Nice work Matt. I used to do Games Workshop (28mm) for a number of years when I was younger - through most of senior school and into the start of uni. Then I discovered guitar, and miniature painting kind of dropped off the radar! ;-)
All this stuff sat around at my folks' place for a while, then spent some time in our loft. I finally sold it a couple of years back. A 12-year-old kid got the deal of a lifetime - probably the better part of £300-worth of miniatures, mostly painted or part-painted, plus two fairly well-filled margarine tub "bits boxes" with random bits for conversions, plus several years' worth of White Dwarf and Dragon. All for £45. I could have got a whole lot more on eBay, but I thought I'd rather sell to someone who was going to get some real enjoyment out of them.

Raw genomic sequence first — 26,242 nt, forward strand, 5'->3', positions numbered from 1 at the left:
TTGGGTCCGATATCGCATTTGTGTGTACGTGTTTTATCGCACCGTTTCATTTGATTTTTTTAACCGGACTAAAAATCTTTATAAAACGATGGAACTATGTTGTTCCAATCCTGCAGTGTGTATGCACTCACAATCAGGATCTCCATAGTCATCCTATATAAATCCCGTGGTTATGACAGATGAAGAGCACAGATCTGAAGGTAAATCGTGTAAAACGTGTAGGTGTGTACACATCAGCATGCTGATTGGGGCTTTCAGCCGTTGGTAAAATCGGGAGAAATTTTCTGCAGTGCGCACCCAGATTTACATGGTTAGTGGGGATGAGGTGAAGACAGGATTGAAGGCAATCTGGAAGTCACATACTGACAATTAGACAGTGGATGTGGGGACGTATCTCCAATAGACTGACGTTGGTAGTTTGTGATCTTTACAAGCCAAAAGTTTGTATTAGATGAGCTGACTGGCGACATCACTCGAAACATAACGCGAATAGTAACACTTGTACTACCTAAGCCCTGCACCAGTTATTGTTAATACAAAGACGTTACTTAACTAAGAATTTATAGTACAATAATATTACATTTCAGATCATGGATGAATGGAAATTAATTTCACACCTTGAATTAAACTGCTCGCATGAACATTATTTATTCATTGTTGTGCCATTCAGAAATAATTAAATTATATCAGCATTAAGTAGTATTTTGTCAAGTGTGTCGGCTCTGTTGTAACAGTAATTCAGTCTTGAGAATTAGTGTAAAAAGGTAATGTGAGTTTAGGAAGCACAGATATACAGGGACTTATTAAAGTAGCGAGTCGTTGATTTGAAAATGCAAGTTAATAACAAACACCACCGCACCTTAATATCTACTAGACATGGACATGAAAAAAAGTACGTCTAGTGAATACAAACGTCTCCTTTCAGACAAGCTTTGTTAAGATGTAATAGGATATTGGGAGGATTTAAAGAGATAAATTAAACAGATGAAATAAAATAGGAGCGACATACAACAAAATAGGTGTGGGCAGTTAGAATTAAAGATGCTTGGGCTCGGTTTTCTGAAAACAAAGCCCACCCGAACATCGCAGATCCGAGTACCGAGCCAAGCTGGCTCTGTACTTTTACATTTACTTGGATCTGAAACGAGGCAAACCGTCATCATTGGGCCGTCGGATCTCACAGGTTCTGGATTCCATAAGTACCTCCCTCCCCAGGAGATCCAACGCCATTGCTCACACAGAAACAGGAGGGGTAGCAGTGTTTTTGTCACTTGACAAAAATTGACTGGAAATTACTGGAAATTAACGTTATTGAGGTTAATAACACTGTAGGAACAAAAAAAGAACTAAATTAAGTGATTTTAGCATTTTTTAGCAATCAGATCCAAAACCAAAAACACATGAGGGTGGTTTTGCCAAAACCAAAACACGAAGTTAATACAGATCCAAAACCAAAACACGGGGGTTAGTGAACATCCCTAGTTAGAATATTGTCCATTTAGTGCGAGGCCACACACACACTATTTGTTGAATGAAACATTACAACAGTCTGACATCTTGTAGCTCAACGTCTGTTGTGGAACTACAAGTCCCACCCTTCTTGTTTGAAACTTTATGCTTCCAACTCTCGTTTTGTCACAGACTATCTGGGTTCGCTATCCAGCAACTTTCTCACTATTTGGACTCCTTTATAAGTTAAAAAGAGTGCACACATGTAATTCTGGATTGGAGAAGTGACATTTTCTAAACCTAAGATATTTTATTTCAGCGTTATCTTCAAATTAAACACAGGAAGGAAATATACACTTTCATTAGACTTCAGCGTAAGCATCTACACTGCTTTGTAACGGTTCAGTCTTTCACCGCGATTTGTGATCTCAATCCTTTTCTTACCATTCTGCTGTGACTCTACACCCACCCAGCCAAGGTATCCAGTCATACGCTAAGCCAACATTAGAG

I always enjoyed the building and conversion side more than the painting side, although I got fairly good at the painting by the end. But the model-making side was always my forte. So roughly three-quarters of my figures were converted in some way or another, whether by adding standards, changing weapons or adding backpacks/satchels/webbing belts. Or sometimes more significant changes - a whole squad of guardsmen (normally armed with rifles or pistols) got various swords, cudgels, shields and other hand-to-hand weaponry instead, which entailed lots of chopping and changing of hands and arms.
On 28mm, the dimensions are deliberately a little off, because that's the Games Workshop style. Early GW models *were* to scale, but when GW changed the house style they all started looking like WWF wrestlers instead of, well, people. That tied in with the whole shift in GW approach at the same time, changing from a very dark, gothic style to a much more kiddie-friendly feel (and simplified rules accordingly). I remember TSR 25mm miniatures were pretty well to scale though.